Coffee Clubs and Medication????? I thought coffee was medication :o)
This week we think of the people or Arizona and the heavy loss of 19 Brave Young Men who gave their lives defending their community. The loss of life, for whatever reason, is never easy to bear, but to lose so many young men so quickly, is davastating. As a caring community our hearts go out to the family, friends and loved ones of these young men. But we should also remember that there were 20 in the crew, and the 20th man had only just moved away to shift the truck and in that short space of time, his 19 friends and colleagues were killed. His wounds will be deep and he will feel the lost keenly. This man will need to be carefully monitored and helped to come to terms with his loss, and his sense of guilt as he tries desperately to answer the question that will be in his mind, Why Me?
Like many who spent their childhood in the City of Glasgow, 19 is more than just an arbitrary number. In a single night 19 firefighters were killed at the Cheapside Street, Bonded Warehouse fire, when over one million gallons of Whisky and thirty thousand gallons of Rum erupted in an inferno that took a week to finally extinguish. It was the worse fire since World War Two and is still the highest peacetime loss of firefighters lives in British History.
People don’t understand why so much inflammable spirit was housed within almost the heart of the city and the answer is really very simple – Glasgow was once a very busy port as well as a shipbuilding centre and Cheapside Street Bonded Warehouse was at Anderson Quay and the Bonded Warehouse was an export Warehouse. I do not know what the law is today but in these days only certain Ports were allowed by Customs And Excise Law to be registered for the importation of Tobacco and Glasgow was one of those – it was the largest and the oldest. Right next door to the Bonded Warehouse was the Glasgow Tobacco Warehouse and next door to that was a large Ice Cream Factory. So there it is – a major disaster waiting to happen – over one million gallons of inflammable spirit, tons of tobacco, gas and and chemicals – and on March 1960 it happened.
I can imagine that there will be people in Glasgow who will read the reports from Arizona with deep sadness and the number 19 will be etched in their minds. True, things are different today and in 1960 we did not understand much, and the support services were not what they are today -if they existed at all – other than family and friends. I do know from my mother that many of the wives never came to terms with their loss and I hope and pray that Arizona can and will do so much better.
Been a quiet week. Not a lot has happened.Our weather has much to do with that, I suppose. It is dark by 5pm and it is cold. The other night it was down to 9c – which might not seem cold in your corner of the world, but it is cold here. We took the dogs out last night and they enjoy their walks in the dark. The one thing I find good about winter is that the cold means that there are no – or very few – flies around, and it’s possible to walk and work outside without being pestered by constant flies. That’s one thing you wont see on the tourist brochures. I think if you are born into the society and are brought up dealing with it it takes on less significance, I wasn’t and they bother me. When I take the dogs out out during the warm months I am covered in personal fly spray – I hate them buzzing around my face and because this is a new area at the very edge of things and surrounded by bushland, we tend to get a lot of them.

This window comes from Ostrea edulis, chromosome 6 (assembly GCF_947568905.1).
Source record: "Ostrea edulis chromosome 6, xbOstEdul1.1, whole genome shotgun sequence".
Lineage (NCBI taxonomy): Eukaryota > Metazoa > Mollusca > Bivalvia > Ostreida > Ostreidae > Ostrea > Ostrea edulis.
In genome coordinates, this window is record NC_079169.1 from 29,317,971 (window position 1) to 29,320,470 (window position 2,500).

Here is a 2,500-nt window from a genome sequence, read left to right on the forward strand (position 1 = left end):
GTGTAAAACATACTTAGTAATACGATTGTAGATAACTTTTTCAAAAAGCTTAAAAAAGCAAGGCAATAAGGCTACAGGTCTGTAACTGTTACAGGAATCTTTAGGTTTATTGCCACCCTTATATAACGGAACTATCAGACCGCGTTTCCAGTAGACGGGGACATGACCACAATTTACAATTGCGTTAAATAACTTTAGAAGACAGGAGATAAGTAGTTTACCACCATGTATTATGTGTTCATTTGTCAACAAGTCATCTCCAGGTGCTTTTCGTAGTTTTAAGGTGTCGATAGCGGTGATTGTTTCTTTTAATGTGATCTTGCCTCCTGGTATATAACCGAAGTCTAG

Our weather had been fairly mild and it’s been good walking weather.On Monday evening is the Annual General Meeting of the Royal Flying Doctors Support Group and I have been trying to drum up someone to accept nomination as Secretary – unlikely but you can’t blame a fellow for trying. It’s a big job and no one is really interested in assuming the role so I guess I will be it for a fifth year. How did I become Secretary in the first place, you ask?? Well, five years ago I was just a member and I attended the AGM. I was shocked by the lack of response to requests for nominations for the various posts and I also have to say, in view of the Adelaide Central Operations Guests, somewhat embarrassed. I refused at first because I felt someone more qualified than I would surely take the position, but no one did. When I was nominated a second time – at my request – I accepted. I have been Secretary ever since. Despite a high membership, participation is low, but people have constraints of work, so that’s understandable. In the last four years this handful of people that I have the pleasure of working with, have raised and donated $135,000 to the RFDS. In the last
twelve months the RFDS have made 556 landings at our local airport.
The area at the very back of the photograph has still to be done. I will do that sometime over the next week or so. Not sure, probably edging and granite chips with the native plants being left alone at the top right corner (out of frame) Since that photograph was taken the gum tree that you see to the right has shed bark and leaves like you wouldn’t believe and that area is just dirty brown and covered in litter.